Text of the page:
A $900 million settlement of doctor-bribing allegations against Biogen shattered False Claims Act records and gave a boutique Boston firm its second history-making lawsuit under the FCA. The lead counsel for whistleblowers in each case spoke with Law360 about how the resolution could change the pharmaceutical industry's kickback culture, how his earlier suit improved drugmaker conduct, and how he built two of the FCA's seminal cases.

  • October 04, 2022

    Ex-Trump Ally Implies UAE Ties Were Routine Business

    An attorney for Thomas Barrack on Tuesday sought to show jurors during the illicit lobbying trial of the Colony Capital Inc. founder that his close relationship with United Arab Emirates officials was just a normal part of doing business for the globe-trotting former adviser to former President Donald Trump, pointing to the executive's numerous contacts with other world leaders. 

  • October 04, 2022

    Fla. Doctor Pleads Guilty To Charge In $681M Fraud Scheme

    A Palm Beach County, Florida, doctor pled guilty Tuesday to operating a $681 million scheme to bill for fraudulent tests and treatments for vulnerable patients seeking treatment for drug and alcohol addiction.

  • October 04, 2022

    Michigan Officials Dodge Felonies Over Flint Conduct

    A Michigan state judge on Tuesday tossed charges against seven current and former state and local officials who were accused of criminal misconduct through their roles in the Flint lead-tainted drinking water crisis.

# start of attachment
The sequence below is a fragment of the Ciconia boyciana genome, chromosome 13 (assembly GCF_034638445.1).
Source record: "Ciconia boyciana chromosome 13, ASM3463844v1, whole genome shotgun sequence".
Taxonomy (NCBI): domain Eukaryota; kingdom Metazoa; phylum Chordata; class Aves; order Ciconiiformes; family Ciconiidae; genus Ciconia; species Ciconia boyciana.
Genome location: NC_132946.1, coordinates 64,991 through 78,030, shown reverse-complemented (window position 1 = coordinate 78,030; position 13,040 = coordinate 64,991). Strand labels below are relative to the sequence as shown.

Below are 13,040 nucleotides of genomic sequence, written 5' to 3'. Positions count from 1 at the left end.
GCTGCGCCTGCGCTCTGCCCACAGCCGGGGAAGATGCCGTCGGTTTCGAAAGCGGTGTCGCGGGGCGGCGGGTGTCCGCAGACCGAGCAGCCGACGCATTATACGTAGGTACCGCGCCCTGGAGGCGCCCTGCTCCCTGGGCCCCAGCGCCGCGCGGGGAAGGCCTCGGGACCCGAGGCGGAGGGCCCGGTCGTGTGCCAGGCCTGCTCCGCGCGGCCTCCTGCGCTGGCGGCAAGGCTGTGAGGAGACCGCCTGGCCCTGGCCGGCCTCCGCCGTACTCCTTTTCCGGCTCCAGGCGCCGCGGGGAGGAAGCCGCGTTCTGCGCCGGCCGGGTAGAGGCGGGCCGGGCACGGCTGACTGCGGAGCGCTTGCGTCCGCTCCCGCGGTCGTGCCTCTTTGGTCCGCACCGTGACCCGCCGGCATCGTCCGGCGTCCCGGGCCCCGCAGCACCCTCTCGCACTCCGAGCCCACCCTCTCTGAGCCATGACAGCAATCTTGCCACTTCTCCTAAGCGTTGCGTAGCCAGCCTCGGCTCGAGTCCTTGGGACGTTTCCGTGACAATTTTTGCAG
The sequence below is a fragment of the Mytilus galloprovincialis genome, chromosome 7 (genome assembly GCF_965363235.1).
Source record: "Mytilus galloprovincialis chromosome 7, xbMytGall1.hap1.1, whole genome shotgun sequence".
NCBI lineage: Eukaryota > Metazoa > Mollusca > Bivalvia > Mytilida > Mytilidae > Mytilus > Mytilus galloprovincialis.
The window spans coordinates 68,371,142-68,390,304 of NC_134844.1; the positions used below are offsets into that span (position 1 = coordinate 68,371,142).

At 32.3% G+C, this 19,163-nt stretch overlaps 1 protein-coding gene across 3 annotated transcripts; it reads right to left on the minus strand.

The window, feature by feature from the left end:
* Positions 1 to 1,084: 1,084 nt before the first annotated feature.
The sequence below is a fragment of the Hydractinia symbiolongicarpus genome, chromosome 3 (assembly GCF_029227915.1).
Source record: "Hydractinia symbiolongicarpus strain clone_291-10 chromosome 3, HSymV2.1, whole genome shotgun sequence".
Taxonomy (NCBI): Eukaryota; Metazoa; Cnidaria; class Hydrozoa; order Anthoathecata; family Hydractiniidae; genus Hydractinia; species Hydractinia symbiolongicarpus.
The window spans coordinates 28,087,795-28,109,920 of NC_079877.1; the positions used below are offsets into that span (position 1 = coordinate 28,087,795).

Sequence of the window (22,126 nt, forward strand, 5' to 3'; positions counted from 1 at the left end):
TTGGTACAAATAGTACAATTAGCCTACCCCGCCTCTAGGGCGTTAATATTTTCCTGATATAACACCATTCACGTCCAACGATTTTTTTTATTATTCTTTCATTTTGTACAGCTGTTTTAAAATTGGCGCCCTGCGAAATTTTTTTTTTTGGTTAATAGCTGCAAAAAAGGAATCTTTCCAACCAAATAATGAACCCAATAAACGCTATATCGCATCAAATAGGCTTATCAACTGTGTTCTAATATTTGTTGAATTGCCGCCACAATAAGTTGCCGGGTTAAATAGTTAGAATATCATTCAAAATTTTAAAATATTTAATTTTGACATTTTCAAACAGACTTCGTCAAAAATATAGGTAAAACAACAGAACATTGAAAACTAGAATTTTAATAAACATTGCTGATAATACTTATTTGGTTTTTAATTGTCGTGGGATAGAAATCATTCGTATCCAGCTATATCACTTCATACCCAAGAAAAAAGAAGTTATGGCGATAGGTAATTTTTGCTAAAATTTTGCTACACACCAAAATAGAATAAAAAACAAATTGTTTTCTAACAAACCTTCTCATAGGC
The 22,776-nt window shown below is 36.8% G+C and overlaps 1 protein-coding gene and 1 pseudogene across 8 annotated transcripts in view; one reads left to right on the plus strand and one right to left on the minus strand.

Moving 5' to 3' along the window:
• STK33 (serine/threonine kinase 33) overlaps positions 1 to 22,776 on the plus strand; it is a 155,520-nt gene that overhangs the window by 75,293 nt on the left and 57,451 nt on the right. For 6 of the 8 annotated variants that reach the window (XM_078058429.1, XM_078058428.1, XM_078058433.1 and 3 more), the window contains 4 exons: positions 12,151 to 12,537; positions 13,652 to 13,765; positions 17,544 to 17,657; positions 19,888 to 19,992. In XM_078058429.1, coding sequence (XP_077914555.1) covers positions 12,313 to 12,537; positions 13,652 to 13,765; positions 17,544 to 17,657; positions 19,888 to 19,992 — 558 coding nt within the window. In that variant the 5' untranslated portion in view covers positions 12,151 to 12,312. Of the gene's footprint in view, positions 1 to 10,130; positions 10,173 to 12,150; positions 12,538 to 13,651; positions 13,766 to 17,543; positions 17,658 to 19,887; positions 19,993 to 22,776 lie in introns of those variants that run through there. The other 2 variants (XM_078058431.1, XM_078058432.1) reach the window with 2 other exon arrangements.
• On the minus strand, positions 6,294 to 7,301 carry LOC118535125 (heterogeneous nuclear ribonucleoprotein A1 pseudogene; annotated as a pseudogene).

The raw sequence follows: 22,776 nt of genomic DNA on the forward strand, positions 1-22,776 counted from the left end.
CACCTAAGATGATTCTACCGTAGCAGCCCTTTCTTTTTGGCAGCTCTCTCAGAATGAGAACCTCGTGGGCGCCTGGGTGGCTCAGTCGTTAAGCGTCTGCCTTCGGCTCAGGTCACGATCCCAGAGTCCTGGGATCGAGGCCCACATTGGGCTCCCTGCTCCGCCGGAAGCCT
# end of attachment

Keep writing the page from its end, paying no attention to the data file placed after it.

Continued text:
• October 04, 2022

    The CFTC Commish Who Wants Wrongdoers To Fess Up

    U.S. Commodity Futures Trading Commission member Christy Goldsmith Romero has become the lone voice calling for changes to the way the agency pursues settlements with alleged wrongdoers, but she told Law360 that she's determined to bring her fellow commissioners on board with her proposal to require more defendants to face the music and admit they broke the rules. 

  • October 04, 2022

    9th Circ. Won't Undo SEC's Win Against Settlement Holdouts

    The U.S. Securities and Exchange Commission will keep its win against three defendants who, unlike their 15 co-defendants, refused to settle over allegations they posed as retail investors to buy and "flip" municipal bonds, the Ninth Circuit ruled Tuesday, saying they behaved as brokers despite not being registered.

  • October 04, 2022

    As Celebs Shill Crypto, SEC Aims To Be Ultimate Influencer

    Kim Kardashian's $1.26 million run-in with the U.S. Securities and Exchange Commission for touting the "crypto security" EthereumMax on Instagram without disclosing that she was a paid promoter sends a blaring warning to influencers that crypto promotion on social media is not immune from securities laws.

  • October 04, 2022

    Doc Says SDNY Judge Showed Bias In $30M Injury Scam Case

    A New York doctor charged with conducting unnecessary surgeries in a $30 million trip-and-fall fraud scheme asked a Manhattan federal judge to remove himself from the case Tuesday, saying the judge's string of scathing comments shows he has "prejudged" the outcome.

  • October 04, 2022

    Trump Asks High Court To Intervene In Mar-A-Lago Docs Case

    Former President Donald Trump on Tuesday asked the U.S. Supreme Court to step in and reverse an Eleventh Circuit order that allowed the U.S. Department of Justice to review classified documents seized from his Florida resort and residence, arguing that the appellate court lacks jurisdiction.

  • October 04, 2022

    Girardi Victims Hit NY Law Firm With $6.3M Conversion Suit

    Girardi Keese founder Tom Girardi illegally gave $6.3 million from a burn victim's settlement to a New York lawyer who founded a litigation lending company, the victim's family says in a new lawsuit filed in Los Angeles.

  • October 04, 2022

    Northeastern University Manager Staged Explosion, Feds Say